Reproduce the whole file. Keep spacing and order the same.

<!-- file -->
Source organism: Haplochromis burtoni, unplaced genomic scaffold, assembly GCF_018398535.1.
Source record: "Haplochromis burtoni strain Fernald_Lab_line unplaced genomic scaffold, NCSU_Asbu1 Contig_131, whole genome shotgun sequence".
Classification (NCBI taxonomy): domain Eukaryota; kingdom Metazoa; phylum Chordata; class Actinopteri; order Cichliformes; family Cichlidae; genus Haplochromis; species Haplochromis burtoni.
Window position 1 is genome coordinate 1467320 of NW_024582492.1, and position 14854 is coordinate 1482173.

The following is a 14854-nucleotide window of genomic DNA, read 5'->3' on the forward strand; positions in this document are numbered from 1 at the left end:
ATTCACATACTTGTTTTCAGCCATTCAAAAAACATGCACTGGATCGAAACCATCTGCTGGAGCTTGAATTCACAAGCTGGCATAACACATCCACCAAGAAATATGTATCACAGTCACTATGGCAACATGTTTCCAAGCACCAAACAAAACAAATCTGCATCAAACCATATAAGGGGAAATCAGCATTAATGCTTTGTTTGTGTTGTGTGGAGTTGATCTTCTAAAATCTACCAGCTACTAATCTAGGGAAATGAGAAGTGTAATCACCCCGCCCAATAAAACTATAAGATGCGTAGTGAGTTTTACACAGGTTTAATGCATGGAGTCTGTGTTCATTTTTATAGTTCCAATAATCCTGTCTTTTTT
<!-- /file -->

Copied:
Source organism: Haplochromis burtoni, unplaced genomic scaffold, assembly GCF_018398535.1.
Source record: "Haplochromis burtoni strain Fernald_Lab_line unplaced genomic scaffold, NCSU_Asbu1 Contig_131, whole genome shotgun sequence".
Classification (NCBI taxonomy): domain Eukaryota; kingdom Metazoa; phylum Chordata; class Actinopteri; order Cichliformes; family Cichlidae; genus Haplochromis; species Haplochromis burtoni.
Window position 1 is genome coordinate 1467320 of NW_024582492.1, and position 14854 is coordinate 1482173.

The following is a 14854-nucleotide window of genomic DNA, read 5'->3' on the forward strand; positions in this document are numbered from 1 at the left end:
ATTCACATACTTGTTTTCAGCCATTCAAAAAACATGCACTGGATCGAAACCATCTGCTGGAGCTTGAATTCACAAGCTGGCATAACACATCCACCAAGAAATATGTATCACAGTCACTATGGCAACATGTTTCCAAGCACCAAACAAAACAAATCTGCATCAAACCATATAAGGGGAAATCAGCATTAATGCTTTGTTTGTGTTGTGTGGAGTTGATCTTCTAAAATCTACCAGCTACTAATCTAGGGAAATGAGAAGTGTAATCACCCCGCCCAATAAAACTATAAGATGCGTAGTGAGTTTTACACAGGTTTAATGCATGGAGTCTGTGTTCATTTTTATAGTTCCAATAATCCTGTCTTTTTT